Established in the mid-1960s by the late entrepreneur and philanthropist Ewing Marion Kauffman, the Kauffman Foundation is based in Kansas City, Mo., and is among the largest private foundations in the United States with an asset base of approximately $2 billion.
The Foundation’s vision is to foster a society of economically independent individuals who are engaged citizens in their communities. In service of this vision, we focus our grant making and operations on two areas—education and entrepreneurship—which our founder, Ewing Kauffman, saw as two ends of a continuum. A quality education is the foundation for self-sufficiency, preparing young people for success in college and in life. Many young adults will work in businesses started by entrepreneurs. Some will become entrepreneurs themselves, providing jobs and wealth for society.
On a bitterly cold day in January 1993, Ewing Marion Kauffman scheduled the launch of a new program for entrepreneurs -- FastTrac®. Mr. Kauffman was legendary in Kansas City. His company, Marion Merrell Dow, employed more than 3,000 people in high-paying jobs, he owned the Kansas City Royals baseball team, and, through his foundation, he helped families in disadvantaged areas get an education – even paying for college for many.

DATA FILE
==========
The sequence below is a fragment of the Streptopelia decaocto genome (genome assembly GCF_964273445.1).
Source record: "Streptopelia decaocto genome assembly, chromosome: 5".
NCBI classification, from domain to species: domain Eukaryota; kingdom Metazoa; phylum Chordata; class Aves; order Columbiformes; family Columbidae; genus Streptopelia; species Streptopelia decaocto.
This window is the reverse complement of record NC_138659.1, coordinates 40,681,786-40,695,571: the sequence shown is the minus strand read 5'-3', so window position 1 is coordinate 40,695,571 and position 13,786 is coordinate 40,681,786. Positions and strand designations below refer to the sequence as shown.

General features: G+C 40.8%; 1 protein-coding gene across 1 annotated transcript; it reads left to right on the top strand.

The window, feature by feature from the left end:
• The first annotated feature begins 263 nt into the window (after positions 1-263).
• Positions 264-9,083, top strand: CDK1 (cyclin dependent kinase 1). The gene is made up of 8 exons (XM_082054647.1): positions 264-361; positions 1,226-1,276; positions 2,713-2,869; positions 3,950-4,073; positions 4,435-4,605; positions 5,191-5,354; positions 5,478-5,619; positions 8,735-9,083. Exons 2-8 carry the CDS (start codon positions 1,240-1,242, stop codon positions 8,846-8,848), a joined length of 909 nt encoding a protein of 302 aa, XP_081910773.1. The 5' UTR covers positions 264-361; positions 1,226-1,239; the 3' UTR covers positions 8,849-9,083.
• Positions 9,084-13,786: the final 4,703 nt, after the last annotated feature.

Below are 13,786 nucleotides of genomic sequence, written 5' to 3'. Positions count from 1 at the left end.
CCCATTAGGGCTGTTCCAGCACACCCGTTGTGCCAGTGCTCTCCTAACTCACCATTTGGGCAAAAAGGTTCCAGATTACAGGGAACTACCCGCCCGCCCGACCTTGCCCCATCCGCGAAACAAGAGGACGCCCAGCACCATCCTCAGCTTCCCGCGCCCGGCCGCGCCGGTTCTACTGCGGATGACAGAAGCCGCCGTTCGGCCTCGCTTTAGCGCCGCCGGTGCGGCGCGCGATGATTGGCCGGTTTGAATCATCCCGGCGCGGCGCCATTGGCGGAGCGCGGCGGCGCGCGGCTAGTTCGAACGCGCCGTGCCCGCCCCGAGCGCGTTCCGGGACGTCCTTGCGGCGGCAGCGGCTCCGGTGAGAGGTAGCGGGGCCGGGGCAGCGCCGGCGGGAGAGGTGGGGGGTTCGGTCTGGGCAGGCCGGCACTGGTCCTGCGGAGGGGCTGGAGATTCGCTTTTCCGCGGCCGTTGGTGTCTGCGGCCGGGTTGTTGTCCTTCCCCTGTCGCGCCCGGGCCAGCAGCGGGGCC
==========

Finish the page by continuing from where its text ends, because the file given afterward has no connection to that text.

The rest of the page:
On the morning of FastTrac’s scheduled launch, nature
delivered a blow – one of the worst snowstorms in Kansas
City history. Mr. Kauffman’s staff debated whether to cancel
the event since people were being asked to stay off the roads and Mr. Kauffman himself was extremely ill. He, however, wanted to hold the event just in case someone did go to the trouble to get there. That day, 900 people showed up. Yes,
some came because it was sponsored by “Mr. K,” as he was affectionately called, but most came because they had
a hunger to learn how to start and grow businesses.
They wanted to invest in themselves even if it
meant braving the storm.
The Kansas City FastTrac® kickoff was one
of the last public appearances for
Mr. Kauffman, who passed away later that
year at the age of 76. He was grateful for
the opportunity to build his own company
and to share his abundance with others. He
loved entrepreneurs and all they stood for –
self-reliance, innovation, hard work, and
creating good-paying jobs and benefits.
He was proud that his foundation was